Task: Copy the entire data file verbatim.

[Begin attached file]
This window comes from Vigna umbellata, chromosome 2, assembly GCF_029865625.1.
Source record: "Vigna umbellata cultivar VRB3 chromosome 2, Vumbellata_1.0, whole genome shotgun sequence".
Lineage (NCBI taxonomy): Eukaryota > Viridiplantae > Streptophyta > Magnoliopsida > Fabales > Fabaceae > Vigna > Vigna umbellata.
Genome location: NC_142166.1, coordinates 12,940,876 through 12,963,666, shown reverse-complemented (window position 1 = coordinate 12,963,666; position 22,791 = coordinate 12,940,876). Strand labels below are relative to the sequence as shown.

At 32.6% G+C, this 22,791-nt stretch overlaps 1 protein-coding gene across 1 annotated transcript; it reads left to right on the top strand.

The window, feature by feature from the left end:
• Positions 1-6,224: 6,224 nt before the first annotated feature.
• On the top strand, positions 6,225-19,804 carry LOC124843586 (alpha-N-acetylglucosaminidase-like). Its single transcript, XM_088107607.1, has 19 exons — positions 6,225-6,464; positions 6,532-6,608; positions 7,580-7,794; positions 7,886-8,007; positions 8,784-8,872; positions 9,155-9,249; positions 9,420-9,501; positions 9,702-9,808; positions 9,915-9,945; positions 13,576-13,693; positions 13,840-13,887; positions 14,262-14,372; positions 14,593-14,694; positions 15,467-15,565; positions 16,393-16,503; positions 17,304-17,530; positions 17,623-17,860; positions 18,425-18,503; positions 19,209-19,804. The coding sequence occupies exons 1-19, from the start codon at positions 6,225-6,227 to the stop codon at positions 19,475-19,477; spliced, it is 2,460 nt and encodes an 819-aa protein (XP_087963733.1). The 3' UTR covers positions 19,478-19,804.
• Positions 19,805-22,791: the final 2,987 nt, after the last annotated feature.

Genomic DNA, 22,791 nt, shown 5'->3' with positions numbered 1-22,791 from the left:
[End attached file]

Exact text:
This window comes from Vigna umbellata, chromosome 2, assembly GCF_029865625.1.
Source record: "Vigna umbellata cultivar VRB3 chromosome 2, Vumbellata_1.0, whole genome shotgun sequence".
Lineage (NCBI taxonomy): Eukaryota > Viridiplantae > Streptophyta > Magnoliopsida > Fabales > Fabaceae > Vigna > Vigna umbellata.
Genome location: NC_142166.1, coordinates 12,940,876 through 12,963,666, shown reverse-complemented (window position 1 = coordinate 12,963,666; position 22,791 = coordinate 12,940,876). Strand labels below are relative to the sequence as shown.

At 32.6% G+C, this 22,791-nt stretch overlaps 1 protein-coding gene across 1 annotated transcript; it reads left to right on the top strand.

The window, feature by feature from the left end:
• Positions 1-6,224: 6,224 nt before the first annotated feature.
• On the top strand, positions 6,225-19,804 carry LOC124843586 (alpha-N-acetylglucosaminidase-like). Its single transcript, XM_088107607.1, has 19 exons — positions 6,225-6,464; positions 6,532-6,608; positions 7,580-7,794; positions 7,886-8,007; positions 8,784-8,872; positions 9,155-9,249; positions 9,420-9,501; positions 9,702-9,808; positions 9,915-9,945; positions 13,576-13,693; positions 13,840-13,887; positions 14,262-14,372; positions 14,593-14,694; positions 15,467-15,565; positions 16,393-16,503; positions 17,304-17,530; positions 17,623-17,860; positions 18,425-18,503; positions 19,209-19,804. The coding sequence occupies exons 1-19, from the start codon at positions 6,225-6,227 to the stop codon at positions 19,475-19,477; spliced, it is 2,460 nt and encodes an 819-aa protein (XP_087963733.1). The 3' UTR covers positions 19,478-19,804.
• Positions 19,805-22,791: the final 2,987 nt, after the last annotated feature.

Genomic DNA, 22,791 nt, shown 5'->3' with positions numbered 1-22,791 from the left: